Mr. DOUGLAS, of New York.-I might say that I hardly think Mr. FISH is correct in that statement, I understood that was to go over. There were only three gentlemen present. But, in view of Mr. CARHART'S acceptance, I will not endeavor to change the status.
The PRESIDENT.-Well, you cannot go against the acceptance of Mr. CARHART. You could not recall that.
Mr. CARHART.-I have not accepted anything.
The PRESIDENT.—No, you simply said you would survive.
Mr. DOUGLAS. Did you announce that the Committee would have to convene again to report to the Board with reference to the question of the consular service and reform? We will have another meeting.
Mr. FISH.-The question of consular service and reform, again, forms a subject upon which we have made no report. That will have to remain for a further meeting of the committee.
The PRESIDENT.-Then, Mr. FISH, have that prepared in triplicate, so as it can go through the proper course. That will be a subject taken up again by your committee and presented.
The next committee is National Bankruptcy Act. That has made its report. The next is Government Inspection of Grain. Can that come up?
Mr. HOWARD, of Chicago.-The Chairman is not present.
Mr. McKIBBEN, of Boston, submitted the following report:
The committee to which was referred the resolution presented by the Pittsburg Chamber of Commerce relative to the need of a better distribution of immigrants now coming in at our ports, respectfully submits the following report:
The great volume of immigration flows into the United States at Ellis Island, New York. A great majority of those who seek our shores as immigrants come with very little money, and of necessity are obliged to either remain in New York City or in close proximity thereto. The vast majority of the male immigrants coming to the United States were either farmers or engaged in farm work or common labor in Europe. In the agricultural sections of this country there is a large and growing demand for the services of just such men as these, but unless they are informed as to the opportunities which are open to them on the farms they remain in ignorance of the real facts, and are likely to become dwellers in the slums of the large cities, rather than workers in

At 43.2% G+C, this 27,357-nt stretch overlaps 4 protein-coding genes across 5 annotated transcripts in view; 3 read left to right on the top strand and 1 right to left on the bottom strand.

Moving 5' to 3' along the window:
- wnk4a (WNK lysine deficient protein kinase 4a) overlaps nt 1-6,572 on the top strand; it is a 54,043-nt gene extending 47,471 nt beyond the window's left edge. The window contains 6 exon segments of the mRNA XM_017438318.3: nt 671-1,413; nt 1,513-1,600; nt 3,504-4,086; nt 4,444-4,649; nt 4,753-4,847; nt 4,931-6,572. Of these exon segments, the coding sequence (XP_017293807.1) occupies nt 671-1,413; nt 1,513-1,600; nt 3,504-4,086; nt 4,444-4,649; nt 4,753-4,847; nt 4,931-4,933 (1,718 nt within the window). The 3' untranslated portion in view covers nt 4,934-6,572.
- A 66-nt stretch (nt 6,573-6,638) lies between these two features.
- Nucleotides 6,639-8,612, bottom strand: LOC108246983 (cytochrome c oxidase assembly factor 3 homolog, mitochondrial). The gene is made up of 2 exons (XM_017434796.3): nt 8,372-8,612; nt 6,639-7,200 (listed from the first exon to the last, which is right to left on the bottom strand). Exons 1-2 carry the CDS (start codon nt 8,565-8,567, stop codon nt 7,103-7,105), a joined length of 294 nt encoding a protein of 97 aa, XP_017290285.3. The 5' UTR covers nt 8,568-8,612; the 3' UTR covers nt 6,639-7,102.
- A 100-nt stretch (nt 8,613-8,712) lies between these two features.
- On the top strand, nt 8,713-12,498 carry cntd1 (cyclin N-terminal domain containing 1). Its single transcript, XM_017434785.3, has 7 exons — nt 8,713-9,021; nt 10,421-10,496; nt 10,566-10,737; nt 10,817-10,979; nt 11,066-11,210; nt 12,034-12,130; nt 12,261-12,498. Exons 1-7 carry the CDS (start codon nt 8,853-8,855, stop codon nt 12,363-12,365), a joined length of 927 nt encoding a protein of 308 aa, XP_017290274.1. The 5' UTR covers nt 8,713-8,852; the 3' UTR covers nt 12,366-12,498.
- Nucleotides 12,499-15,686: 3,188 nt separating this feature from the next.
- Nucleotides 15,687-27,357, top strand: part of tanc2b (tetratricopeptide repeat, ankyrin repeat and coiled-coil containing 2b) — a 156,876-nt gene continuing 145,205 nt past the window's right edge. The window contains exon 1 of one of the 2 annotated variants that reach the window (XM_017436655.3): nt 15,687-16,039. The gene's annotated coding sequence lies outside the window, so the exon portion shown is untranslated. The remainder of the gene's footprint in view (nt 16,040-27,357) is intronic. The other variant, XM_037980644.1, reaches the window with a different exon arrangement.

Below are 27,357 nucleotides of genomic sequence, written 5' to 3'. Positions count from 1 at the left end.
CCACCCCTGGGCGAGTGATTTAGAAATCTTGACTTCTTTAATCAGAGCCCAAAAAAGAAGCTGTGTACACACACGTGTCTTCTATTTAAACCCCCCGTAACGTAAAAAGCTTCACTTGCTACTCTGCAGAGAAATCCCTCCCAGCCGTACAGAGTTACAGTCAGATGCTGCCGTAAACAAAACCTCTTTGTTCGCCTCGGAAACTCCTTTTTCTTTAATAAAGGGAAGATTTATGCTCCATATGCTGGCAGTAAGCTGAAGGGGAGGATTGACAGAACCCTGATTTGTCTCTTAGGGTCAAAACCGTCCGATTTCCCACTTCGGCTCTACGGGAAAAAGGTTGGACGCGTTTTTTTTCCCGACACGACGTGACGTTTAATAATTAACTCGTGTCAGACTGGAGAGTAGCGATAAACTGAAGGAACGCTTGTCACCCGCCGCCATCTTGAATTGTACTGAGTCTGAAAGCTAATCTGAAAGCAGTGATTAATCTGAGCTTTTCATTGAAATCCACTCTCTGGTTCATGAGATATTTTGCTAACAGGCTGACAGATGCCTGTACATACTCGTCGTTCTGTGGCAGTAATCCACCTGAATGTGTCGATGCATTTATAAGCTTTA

the fields of the nation. Only those who have friends in the interior willing to aid them are likely, under ordinary conditions, to go many miles away from the seaport.
On July 1, 1907, there was established in the Department of Commerce and Labor, a Division of Information, the duties of which should be to promote a beneficial distribution of aliens admitted into the United States. This Division was authorized to collect information concerning the resources, products and physical characteristics of the various States and Territories, and to present these facts to admitted aliens and to all others who might desire this information. That division aims especially to supply immigrants with information, and to direct their steps to places in the interior of this country where they may better their condition.
The division secures its information by corresponding with the representatives of the States, counties and municipalities as to the opportunities for laborers in their respective localities. An official in each county is corresponded with and requested to state where lands are available for cultivation in his county, the prices of land, its proximity to and means of transportation to the market, the kinds and number of crops, the schools and their grades, the churches-in fact, every item which a homeseeker would inquire about is sought by the division through recognized sources of authority, and this in turn is verified later.
The department at present has offices for the collection of this information at two ports only-New York and Galveston. Its operation in those cities has had the effect of paving the way for a substantial relief of the congestion in our cities.
In view of the beneficial results of the operations of these two bureaus, and of the desirability of securing a wider distribution of our immigrants, the passage of the following resolutions is recommended:
Resolved, That the National Board of Trade commends the work done by the Immigration Bureau, through its Division of Information, in placing at the disposal of immigrants information which enables them to obtain employment at interior points, and especially on our farms, and thus tending to prevent a further increase in the overcrowded slums of our cities; and recommends the providing by Congress of a larger appropriation to make possible the opening of branch offices of this division at the various seaports of our country; and
Resolved, That, as a means of more equitably distributing our immigrant population, and as a means of relieving the congestion of our Eastern coast cities, the National Board of Trade approves the suggestion of President Taft, that additional stations for the reception of immigrants be established at one or more South Atlantic or Gulf ports.